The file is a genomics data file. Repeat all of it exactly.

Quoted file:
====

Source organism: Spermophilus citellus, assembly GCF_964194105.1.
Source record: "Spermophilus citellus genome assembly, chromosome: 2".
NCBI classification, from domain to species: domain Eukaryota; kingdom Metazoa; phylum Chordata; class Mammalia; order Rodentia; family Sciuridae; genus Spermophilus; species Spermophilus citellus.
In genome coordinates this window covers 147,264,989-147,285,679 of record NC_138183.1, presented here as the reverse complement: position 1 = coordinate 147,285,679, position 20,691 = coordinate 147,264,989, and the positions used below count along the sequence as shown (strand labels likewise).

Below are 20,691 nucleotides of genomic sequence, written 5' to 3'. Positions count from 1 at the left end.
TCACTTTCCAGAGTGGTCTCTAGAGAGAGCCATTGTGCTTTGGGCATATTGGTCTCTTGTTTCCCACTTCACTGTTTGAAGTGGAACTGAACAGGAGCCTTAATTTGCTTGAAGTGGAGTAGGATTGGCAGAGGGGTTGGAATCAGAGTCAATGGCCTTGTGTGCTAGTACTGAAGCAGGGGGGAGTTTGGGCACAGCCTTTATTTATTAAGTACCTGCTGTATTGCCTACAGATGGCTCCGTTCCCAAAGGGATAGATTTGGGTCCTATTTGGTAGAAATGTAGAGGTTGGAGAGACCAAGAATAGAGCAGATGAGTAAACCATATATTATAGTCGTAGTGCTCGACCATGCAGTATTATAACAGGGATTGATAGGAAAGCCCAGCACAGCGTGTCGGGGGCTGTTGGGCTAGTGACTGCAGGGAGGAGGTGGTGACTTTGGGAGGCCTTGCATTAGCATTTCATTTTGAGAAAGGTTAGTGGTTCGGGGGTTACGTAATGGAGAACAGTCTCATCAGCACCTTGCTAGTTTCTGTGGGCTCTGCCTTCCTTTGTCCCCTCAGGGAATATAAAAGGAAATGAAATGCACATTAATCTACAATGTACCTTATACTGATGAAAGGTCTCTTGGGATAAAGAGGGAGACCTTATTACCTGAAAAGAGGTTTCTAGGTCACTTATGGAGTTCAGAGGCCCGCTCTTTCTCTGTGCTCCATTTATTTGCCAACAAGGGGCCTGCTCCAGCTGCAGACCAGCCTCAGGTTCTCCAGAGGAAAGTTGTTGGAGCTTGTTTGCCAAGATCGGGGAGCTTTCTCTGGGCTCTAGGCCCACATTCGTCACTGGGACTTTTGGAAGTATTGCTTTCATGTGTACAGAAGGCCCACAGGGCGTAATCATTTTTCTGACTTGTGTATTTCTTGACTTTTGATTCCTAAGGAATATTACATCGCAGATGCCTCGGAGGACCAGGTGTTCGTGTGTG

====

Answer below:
Source organism: Spermophilus citellus, assembly GCF_964194105.1.
Source record: "Spermophilus citellus genome assembly, chromosome: 2".
NCBI classification, from domain to species: domain Eukaryota; kingdom Metazoa; phylum Chordata; class Mammalia; order Rodentia; family Sciuridae; genus Spermophilus; species Spermophilus citellus.
In genome coordinates this window covers 147,264,989-147,285,679 of record NC_138183.1, presented here as the reverse complement: position 1 = coordinate 147,285,679, position 20,691 = coordinate 147,264,989, and the positions used below count along the sequence as shown (strand labels likewise).

Below are 20,691 nucleotides of genomic sequence, written 5' to 3'. Positions count from 1 at the left end.
TCACTTTCCAGAGTGGTCTCTAGAGAGAGCCATTGTGCTTTGGGCATATTGGTCTCTTGTTTCCCACTTCACTGTTTGAAGTGGAACTGAACAGGAGCCTTAATTTGCTTGAAGTGGAGTAGGATTGGCAGAGGGGTTGGAATCAGAGTCAATGGCCTTGTGTGCTAGTACTGAAGCAGGGGGGAGTTTGGGCACAGCCTTTATTTATTAAGTACCTGCTGTATTGCCTACAGATGGCTCCGTTCCCAAAGGGATAGATTTGGGTCCTATTTGGTAGAAATGTAGAGGTTGGAGAGACCAAGAATAGAGCAGATGAGTAAACCATATATTATAGTCGTAGTGCTCGACCATGCAGTATTATAACAGGGATTGATAGGAAAGCCCAGCACAGCGTGTCGGGGGCTGTTGGGCTAGTGACTGCAGGGAGGAGGTGGTGACTTTGGGAGGCCTTGCATTAGCATTTCATTTTGAGAAAGGTTAGTGGTTCGGGGGTTACGTAATGGAGAACAGTCTCATCAGCACCTTGCTAGTTTCTGTGGGCTCTGCCTTCCTTTGTCCCCTCAGGGAATATAAAAGGAAATGAAATGCACATTAATCTACAATGTACCTTATACTGATGAAAGGTCTCTTGGGATAAAGAGGGAGACCTTATTACCTGAAAAGAGGTTTCTAGGTCACTTATGGAGTTCAGAGGCCCGCTCTTTCTCTGTGCTCCATTTATTTGCCAACAAGGGGCCTGCTCCAGCTGCAGACCAGCCTCAGGTTCTCCAGAGGAAAGTTGTTGGAGCTTGTTTGCCAAGATCGGGGAGCTTTCTCTGGGCTCTAGGCCCACATTCGTCACTGGGACTTTTGGAAGTATTGCTTTCATGTGTACAGAAGGCCCACAGGGCGTAATCATTTTTCTGACTTGTGTATTTCTTGACTTTTGATTCCTAAGGAATATTACATCGCAGATGCCTCGGAGGACCAGGTGTTCGTGTGTG